The Big Mac index
The Big Mac index
How many minutes does an average employee in Nairobi have to work for to earn enough money for a Hamburger? And how long does it take people from Johannesburg or London? For more information about Kenyan’s purchasing power and the Big-Mac-Index.
How many minutes do you have to work for a Hamburger? The Swiss UBS-Bank has been comparing wages and prices in 73 big cities all over the world since 1970. Amongst these cities are three from Africa: Nairobi, Cairo and Johannesburg. It is no surprise that Nairobi comes in last with hourly wages alongside Manila, Jakarta and Delhi. The average employee in Nairobi nets 1.3 USD per hour. In Cairo it’s 1.6 USD, Joburg 3.9 USD and in London 10.6 USD.
Comparing wages is quite difficult because life might be much more expensive in Joburg or London than in Delhi and although you may earn more, your dollars might not go such a long way.
To compare the purchasing power, UBS is using the Big-Mac-Index. In other words, they are analysing how many minutes people have to work to afford a Big Mac (Hamburger), 1kg of bread or 1kg of rice. The latest survey was carried out in March 2009 and there are some interesting results.
In Nairobi, an average employee has to work longer than anywhere else to earn enough money for a Big Mac – 158 minutes. In Cairo it’s 82 minutes, Johannesburg 26 minutes and London 13. For 1kg of rice, a Nairobi resident has to work 49 minutes and for 1kg of bread, 39 minutes. People from Shanghai, Beijing, Cairo, Caracas, Bangkok and Jakarta have to work even longer for their daily bread, whereas Johannesburg residents only have to work 12 minutes, Londoners 10 minutes.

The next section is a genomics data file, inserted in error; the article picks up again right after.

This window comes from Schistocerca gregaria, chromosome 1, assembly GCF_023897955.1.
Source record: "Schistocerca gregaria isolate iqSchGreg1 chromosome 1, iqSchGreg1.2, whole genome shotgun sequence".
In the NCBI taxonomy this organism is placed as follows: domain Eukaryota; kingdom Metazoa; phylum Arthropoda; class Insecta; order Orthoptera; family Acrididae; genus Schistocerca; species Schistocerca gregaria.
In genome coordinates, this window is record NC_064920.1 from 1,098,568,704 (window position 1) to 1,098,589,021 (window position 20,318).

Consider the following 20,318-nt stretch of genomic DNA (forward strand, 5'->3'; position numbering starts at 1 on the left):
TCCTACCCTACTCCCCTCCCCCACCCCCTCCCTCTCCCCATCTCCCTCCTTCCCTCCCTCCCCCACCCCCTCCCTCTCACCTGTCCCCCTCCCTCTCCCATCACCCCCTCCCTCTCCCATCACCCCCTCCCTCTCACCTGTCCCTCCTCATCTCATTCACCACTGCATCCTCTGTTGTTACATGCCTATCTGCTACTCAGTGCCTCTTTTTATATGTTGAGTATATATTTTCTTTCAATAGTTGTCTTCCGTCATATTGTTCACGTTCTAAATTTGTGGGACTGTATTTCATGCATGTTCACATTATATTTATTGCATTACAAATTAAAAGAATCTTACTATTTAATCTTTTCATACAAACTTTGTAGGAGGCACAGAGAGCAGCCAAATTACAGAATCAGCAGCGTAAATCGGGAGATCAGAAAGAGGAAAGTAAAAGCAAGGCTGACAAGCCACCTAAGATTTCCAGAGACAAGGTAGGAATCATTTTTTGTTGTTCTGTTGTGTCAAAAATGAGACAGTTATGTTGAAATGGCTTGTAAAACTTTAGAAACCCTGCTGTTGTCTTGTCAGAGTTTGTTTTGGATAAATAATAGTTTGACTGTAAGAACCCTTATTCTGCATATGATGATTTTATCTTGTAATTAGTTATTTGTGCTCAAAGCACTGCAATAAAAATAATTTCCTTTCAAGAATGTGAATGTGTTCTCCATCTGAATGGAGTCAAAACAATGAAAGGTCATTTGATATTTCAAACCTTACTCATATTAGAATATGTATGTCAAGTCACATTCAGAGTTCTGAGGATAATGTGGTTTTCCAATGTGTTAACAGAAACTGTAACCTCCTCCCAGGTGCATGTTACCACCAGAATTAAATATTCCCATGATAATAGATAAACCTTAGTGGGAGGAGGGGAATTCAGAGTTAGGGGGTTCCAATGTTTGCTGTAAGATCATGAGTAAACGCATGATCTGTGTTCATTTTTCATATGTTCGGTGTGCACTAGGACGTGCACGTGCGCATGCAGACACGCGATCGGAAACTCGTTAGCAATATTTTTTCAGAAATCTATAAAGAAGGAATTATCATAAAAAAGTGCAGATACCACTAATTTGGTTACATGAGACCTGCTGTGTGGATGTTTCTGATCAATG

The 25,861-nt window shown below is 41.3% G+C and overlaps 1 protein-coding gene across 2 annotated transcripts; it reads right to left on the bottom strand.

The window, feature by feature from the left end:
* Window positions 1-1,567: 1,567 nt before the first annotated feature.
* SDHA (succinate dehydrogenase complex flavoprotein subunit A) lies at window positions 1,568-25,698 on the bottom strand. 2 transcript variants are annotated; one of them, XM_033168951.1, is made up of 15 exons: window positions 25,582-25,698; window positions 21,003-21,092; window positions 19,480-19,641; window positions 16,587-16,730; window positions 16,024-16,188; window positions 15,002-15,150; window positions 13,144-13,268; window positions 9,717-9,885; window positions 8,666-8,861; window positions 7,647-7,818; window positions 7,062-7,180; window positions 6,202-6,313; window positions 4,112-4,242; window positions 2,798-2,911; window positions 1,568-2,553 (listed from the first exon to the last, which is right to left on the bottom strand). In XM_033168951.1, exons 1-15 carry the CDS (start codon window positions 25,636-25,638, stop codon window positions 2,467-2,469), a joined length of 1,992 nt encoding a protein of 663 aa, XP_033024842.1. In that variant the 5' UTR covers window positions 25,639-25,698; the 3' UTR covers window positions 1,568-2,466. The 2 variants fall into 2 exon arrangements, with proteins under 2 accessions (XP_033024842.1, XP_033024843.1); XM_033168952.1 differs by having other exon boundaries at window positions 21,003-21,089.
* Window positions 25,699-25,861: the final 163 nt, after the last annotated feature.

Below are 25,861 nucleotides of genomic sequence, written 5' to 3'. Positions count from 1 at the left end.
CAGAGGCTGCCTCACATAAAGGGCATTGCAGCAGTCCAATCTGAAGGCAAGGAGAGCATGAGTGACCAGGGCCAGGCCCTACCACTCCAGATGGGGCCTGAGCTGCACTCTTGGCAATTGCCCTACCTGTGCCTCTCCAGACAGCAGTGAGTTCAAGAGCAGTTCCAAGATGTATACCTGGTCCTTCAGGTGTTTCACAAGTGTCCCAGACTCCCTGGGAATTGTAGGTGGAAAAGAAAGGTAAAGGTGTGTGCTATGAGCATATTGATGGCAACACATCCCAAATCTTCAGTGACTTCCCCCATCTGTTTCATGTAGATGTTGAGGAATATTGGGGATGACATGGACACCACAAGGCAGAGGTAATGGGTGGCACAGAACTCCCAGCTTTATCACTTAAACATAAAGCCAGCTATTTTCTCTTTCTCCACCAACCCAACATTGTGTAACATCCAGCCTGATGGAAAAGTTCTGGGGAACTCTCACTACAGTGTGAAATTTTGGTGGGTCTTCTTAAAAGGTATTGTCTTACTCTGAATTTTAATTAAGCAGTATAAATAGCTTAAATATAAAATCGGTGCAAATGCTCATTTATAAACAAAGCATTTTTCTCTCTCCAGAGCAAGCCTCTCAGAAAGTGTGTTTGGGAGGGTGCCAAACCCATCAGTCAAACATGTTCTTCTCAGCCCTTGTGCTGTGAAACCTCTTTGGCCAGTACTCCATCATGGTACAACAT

The fast-food-chain Mc Donalds, maker of the Big Mac Hamburger, exists in almost every big city of the world but not in Nairobi. No wonder. With the low level of wages, an average Kenyan would most likely prefer to buy 4kg of bread instead of 1 Big Mac. And on top of all the people who work for low wages, many people don’t have jobs at all. From a nutritional point of view the non-existence of the fast-food-chain is no big loss because fast food is not only expensive but also unhealthy and contains a lot of fat.
UBS has also compared the working hours for an iPod. Again Nairobi is ranking at the bottom end with 160 hours of work for an iPod on average. This is only topped by Mumbai. Someone in Cairo has to work 105 hours, in Joburg it’s 41.5 hours and in London only 11 hours to buy the desired gadget.
For the full report, click here http://www.ubs.com/1/e/wealthmanagement/wealth_management_research/prices_earnings.html